Cuba

These photos capture a Cuba that does not exist anymore; a Cuba caught between its Spanish colonial heritage and the beginning of the 20th century. The photographs were taken by Charles Berchon, a Frenchman who wrote a book called “Six Months in Cuba” published in 1908.

In his preface Berchon wrote,

I am delighted with the land that I  have come to know, Cuba, the largest and most beautiful island of the Antilles, with its beneficent sunshine and glorious blue skies


The interior of a Cuban home belonging to well-to-do people.

The interior of a Cuban home belonging to well-to-do people.

In this picture we are given a glimpse into the sitting room of  a Havana home which clearly belongs to some well-to-do Cubans, likely belonging to the cultural and political elite that proudly traced its pedigree to Spain.

One of the things that I find interesting about this picture is the way the house is decorated. Notice that the paintings or wall hangings are angled about 45 degrees away from the wall. Also interesting are the foot rests.

In contrast to the genteel comfort of this house, are the following pictures which depict what life was like for persons of the lower classes.

A street hawker selling pots and pans on a Havana street

A street hawker selling pots and pans on a Havana street

This picture depicts a traveling street salesman. His entire stock of goods consisting of various pots and pans is balanced ingeniously on a hand-pushed cart.

In this picture we see a large number of foundling and orphan children at a Havana hospital. Most institutions like these were funded by private donations rather than public funds.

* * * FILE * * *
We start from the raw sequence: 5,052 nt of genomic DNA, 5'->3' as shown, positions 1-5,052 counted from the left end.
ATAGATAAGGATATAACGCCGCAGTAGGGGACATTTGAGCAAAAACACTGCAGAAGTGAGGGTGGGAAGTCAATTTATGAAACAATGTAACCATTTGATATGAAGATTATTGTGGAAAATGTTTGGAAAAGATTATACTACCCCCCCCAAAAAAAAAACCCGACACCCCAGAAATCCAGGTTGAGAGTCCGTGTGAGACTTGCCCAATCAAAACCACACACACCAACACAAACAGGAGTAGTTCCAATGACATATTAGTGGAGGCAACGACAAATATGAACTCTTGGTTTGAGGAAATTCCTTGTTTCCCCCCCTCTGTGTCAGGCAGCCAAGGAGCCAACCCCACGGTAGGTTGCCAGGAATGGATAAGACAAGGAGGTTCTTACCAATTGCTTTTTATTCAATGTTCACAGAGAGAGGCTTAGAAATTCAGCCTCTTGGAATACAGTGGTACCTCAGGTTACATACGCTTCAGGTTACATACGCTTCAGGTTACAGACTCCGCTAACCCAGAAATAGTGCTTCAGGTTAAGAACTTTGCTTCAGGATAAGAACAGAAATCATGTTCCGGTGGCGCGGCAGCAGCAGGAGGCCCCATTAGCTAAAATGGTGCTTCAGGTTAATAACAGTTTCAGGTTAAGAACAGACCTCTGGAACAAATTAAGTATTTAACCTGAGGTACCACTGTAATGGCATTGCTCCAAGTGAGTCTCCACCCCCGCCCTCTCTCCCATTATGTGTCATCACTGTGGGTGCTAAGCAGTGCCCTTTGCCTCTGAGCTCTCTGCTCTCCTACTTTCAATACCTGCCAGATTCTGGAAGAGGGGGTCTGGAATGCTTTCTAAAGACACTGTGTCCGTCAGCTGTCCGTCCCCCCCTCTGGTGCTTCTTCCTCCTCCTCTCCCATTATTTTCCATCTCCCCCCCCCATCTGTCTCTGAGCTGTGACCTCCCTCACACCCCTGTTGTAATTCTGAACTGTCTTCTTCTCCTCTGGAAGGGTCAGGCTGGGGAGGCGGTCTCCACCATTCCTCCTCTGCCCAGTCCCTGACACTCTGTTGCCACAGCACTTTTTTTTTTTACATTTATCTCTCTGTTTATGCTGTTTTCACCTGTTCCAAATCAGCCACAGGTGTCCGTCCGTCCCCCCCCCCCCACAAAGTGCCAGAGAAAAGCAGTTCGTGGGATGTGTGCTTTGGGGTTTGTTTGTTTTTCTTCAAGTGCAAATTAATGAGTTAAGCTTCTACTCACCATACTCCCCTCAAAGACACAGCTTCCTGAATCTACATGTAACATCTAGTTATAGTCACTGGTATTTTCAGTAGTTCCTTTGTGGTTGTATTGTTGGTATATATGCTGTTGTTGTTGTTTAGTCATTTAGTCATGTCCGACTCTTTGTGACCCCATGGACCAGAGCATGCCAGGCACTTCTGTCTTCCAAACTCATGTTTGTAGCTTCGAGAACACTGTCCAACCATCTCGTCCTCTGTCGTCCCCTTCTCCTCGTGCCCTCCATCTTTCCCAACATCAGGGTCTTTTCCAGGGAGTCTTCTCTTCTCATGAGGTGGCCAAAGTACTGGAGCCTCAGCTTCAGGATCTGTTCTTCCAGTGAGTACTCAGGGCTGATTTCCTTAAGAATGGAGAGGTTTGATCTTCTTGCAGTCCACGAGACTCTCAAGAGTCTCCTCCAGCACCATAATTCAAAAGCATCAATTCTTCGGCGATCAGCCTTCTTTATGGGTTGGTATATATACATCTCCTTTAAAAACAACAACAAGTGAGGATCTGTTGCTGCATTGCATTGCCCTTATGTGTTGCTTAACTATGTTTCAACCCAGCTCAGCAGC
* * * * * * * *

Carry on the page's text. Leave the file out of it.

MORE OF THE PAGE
Children are laid out like cord wood in a Havana hospital. Did they use any sort of ID bracelets to keep them straight?

Children are laid out like cord wood in a Havana hospital. Did they use any sort of ID bracelets to keep them straight?

A private Havana club.  Its members enjoy a good cigar.

Enjoying a cigar at an exclusive Havana social club.

Enjoying a cigar at an exclusive Havana social club.

As now, the production of tobacco and cigars was a mainstay of the Cuban economy. In the picture below workers are seen preparing bales of tobacco by moistening it.

Preparing the Tobacco Leaves for Market, Havana, Cuba 1908

Preparing the Tobacco Leaves for Market, Havana, Cuba 1908

A picture of a tobacco merchant:

Tobacco Salesman, Cuba 1908

Tobacco Salesman, Cuba 1908

Workers at a Cigar Factory

Workers at a Cigar Factory

In this photograph you can see some of the workers who rolled the cigars. Then as now, it was a labor intensive process that required each cigar to be rolled by hand. What I find interesting about this picture is how the manager or foreman is seated on a raised seat from which vantage point he can survey the entire shop floor. One can imagine the kind of dictatorial management style that must have been employed.

A Cuban Farm Family

A Cuban Farm Family

In this picture a Cuban farm family is depicted. Not the baby on the right of the picture: he appears to be suckling milk directly from the family goat’s teat.

A High Society Cuban Lady

A High Society Cuban Lady

A Young Cuban Beauty

A Young Cuban Beauty

And so now we have reached the end of our six month’s stay in Cuba and we must say goodbye forever to the Cuba of 1908.

Orphanages

A Photograph of Dr. Barnardo

A Photograph of Dr. Barnardo

Those who believe in the good old days and believe that, overall, things are getting worse in society are likely ill-acquainted with what life was like in the great cities of England and America during the late 19th century and early 20th century. With almost no government run social services to fall back on, the poor lived a hard scrabble life.  As usual, those who suffered the most were  the children,  who often represented an impossible burden to an impoverished family.